Favourite Books

  • The Green Mile
  • Animal Farm
  • Lord of the Flies
  • Lord of the Rings
  • To Kill a Mockingbird

Thursday, 7 June 2012

A different slant on things

Many many years ago, my honey and I purchased a home. We had been living in an apartment for the first while, and our son informed us "all kids need trees and grass". Although we were financially stretched to the max, the parental guilt kicked in, we needed to find a home with trees and grass, or decades later, we would be hearing from our grown children how we scarred them for life, living in an apartment.
  Broke people do not have a whole whack to chose from, but, "lucky" for us, blocks down the road there was a lovely yard, with a cedar sided hovel for sale. Somehow we managed to purchase this hovel. The yard was huge, it had grass (about 2 foot high) and trees, especially an extremely old apple tree made for climbing kids.The hovel, however. left plenty to be desired. One bedroom had been used to store the firewood, the first evening in there, a hunk of that wood rolled all the way down the floor to rest against a window. Things were definitely slanted.
  We have been fixing this money pit for decades, and it still has a long ways to go. We tried to sell it when we moved away, but, for all the time,effort and money we had dished out, in these economic times, we would have suffered an unbearable loss, so...instead for the past 9 years, we have simply been keeping it. I lived with all kinds of problems. The first winter, I would wake to find an ice build up in the bathtub, because the taps leaked, and the house was so damn cold, it would freeze when it hit the tub. Walls had to be replaced, because of serious dry rot, windows replaced, because they had swelled and shrunk over years, so badly, they would not open. Shag carpet was ripped out and plywood replaced, as wear and tear had destroyed stuff, plywood had rotted because of moisture. Panel walls were torn out, and insulation replaced (some spots had been insulated in newspaper) all walls were torn out and new drywall put up. The bathroom, well, again, some spots had rags as insulation, that had to be completely redone.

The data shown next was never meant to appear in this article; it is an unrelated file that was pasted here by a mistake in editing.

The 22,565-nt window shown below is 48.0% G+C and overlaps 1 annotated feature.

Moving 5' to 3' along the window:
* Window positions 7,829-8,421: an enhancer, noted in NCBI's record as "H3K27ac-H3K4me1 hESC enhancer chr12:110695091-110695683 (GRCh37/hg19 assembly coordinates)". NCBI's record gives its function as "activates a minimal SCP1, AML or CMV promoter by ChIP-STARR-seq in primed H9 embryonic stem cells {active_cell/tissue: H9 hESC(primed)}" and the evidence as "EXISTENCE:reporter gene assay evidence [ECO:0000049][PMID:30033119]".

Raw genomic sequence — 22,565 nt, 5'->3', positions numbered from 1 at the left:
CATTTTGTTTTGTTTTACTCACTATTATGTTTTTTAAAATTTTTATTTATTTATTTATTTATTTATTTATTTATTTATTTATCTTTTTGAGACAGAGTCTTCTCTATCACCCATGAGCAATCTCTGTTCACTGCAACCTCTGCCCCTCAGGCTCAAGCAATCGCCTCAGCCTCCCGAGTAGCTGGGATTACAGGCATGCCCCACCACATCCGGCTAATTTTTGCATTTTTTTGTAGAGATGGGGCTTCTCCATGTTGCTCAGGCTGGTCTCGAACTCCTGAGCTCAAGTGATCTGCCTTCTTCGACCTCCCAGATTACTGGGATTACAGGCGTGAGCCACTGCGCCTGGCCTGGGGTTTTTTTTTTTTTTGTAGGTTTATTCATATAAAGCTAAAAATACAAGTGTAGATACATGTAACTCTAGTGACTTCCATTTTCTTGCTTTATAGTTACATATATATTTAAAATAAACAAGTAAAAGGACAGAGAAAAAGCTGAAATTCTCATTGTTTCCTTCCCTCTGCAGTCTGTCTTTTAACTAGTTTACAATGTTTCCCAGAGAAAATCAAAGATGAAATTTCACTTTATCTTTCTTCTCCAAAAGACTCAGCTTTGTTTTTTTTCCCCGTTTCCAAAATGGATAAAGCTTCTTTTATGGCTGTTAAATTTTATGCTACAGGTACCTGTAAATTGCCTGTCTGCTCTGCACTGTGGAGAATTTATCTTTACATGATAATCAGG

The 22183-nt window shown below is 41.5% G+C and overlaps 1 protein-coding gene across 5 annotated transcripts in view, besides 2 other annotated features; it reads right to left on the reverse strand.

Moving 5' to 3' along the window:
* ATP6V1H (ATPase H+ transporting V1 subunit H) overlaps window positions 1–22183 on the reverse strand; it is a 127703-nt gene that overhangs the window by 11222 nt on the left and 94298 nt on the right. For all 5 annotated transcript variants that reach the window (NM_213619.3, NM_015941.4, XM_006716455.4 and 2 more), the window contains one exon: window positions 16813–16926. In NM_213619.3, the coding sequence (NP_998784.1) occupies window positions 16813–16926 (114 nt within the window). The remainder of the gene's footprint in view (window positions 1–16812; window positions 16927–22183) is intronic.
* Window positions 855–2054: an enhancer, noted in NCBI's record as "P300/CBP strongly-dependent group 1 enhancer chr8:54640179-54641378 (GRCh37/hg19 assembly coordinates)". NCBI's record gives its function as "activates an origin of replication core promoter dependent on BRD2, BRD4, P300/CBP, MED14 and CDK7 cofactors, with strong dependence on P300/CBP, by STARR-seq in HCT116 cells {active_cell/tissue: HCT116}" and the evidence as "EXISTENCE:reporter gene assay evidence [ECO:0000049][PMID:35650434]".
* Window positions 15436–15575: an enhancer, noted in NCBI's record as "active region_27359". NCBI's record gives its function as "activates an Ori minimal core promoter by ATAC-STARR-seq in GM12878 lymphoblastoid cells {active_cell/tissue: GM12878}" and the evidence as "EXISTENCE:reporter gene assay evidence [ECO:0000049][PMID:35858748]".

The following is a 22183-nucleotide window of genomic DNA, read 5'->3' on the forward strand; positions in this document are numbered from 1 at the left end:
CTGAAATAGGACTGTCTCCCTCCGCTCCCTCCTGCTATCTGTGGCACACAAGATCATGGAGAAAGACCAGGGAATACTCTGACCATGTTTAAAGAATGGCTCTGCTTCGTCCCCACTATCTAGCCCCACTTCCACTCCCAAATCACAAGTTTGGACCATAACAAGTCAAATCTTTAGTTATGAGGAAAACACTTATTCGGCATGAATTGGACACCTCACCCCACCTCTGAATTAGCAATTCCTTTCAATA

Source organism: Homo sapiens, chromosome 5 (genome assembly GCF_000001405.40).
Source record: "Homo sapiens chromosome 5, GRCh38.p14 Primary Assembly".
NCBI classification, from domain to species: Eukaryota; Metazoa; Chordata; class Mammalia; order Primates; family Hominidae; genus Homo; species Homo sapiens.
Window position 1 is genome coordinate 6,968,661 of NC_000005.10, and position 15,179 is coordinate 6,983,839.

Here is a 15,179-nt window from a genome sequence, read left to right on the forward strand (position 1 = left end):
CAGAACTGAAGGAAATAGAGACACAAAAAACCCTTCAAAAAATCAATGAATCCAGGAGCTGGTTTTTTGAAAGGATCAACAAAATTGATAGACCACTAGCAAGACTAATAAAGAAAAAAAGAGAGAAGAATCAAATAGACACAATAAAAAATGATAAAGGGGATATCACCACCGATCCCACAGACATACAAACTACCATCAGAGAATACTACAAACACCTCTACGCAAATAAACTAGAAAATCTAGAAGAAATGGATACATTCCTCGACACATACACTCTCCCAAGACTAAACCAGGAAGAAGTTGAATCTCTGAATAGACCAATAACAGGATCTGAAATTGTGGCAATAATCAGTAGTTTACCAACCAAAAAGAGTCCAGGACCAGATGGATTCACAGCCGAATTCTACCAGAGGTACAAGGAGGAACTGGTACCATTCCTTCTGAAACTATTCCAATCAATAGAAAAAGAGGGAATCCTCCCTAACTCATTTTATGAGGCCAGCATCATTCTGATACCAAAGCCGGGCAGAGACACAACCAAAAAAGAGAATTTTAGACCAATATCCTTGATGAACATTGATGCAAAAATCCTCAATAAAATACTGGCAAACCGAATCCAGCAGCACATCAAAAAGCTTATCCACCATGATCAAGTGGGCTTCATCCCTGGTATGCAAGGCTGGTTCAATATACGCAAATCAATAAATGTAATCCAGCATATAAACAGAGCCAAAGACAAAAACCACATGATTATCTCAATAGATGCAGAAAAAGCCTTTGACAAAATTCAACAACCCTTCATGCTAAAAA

It took a very long time before decades of smells had disappeared, and what we sniffed was simply our own odors. Stuff that had been acceptable in 1960, but since deemed unsafe, was removed. Still the hovel needs more TLC, and with an old place that is a continuing issue.
  Why am I writing about this? Well, the place I work is likely as old as my hovel. The difference is, little has changed since the 60's. The carpet is original in many rooms, the bathtubs, toilets, panel walls, and plywood are still in place. The windows and doors are the same. Oh, it certainly holds a whack of history, but it holds plenty of other crap as well.
  It, like my hovel is slanted! I get vertigo in some rooms when I kneel to clean out a tub. After years of working here, myself and my co-workers suffer a similar ache. It is situated on one side, and causes us to have a lop sided gait. We used to think it was from carrying heavy vacuums, but....I have come up with a new theory, it is the constant slant we walk miles on. When we place shampoo and lotion on the back of the toilet lid, they will fall off...closets have large spaces between them and the walls, as far as the walls go, there are simply no straight lines there. Everything is lop sided. One room was so bad, something had to be placed under the bed frame wheel to keep it from rolling. The slant is becoming more pronounced, I have learned to walk close to the downside wall, because it is like being at sea. I have made a silent vow, never to go into work hungover, because at least sober, I know the place is not moving...........right?????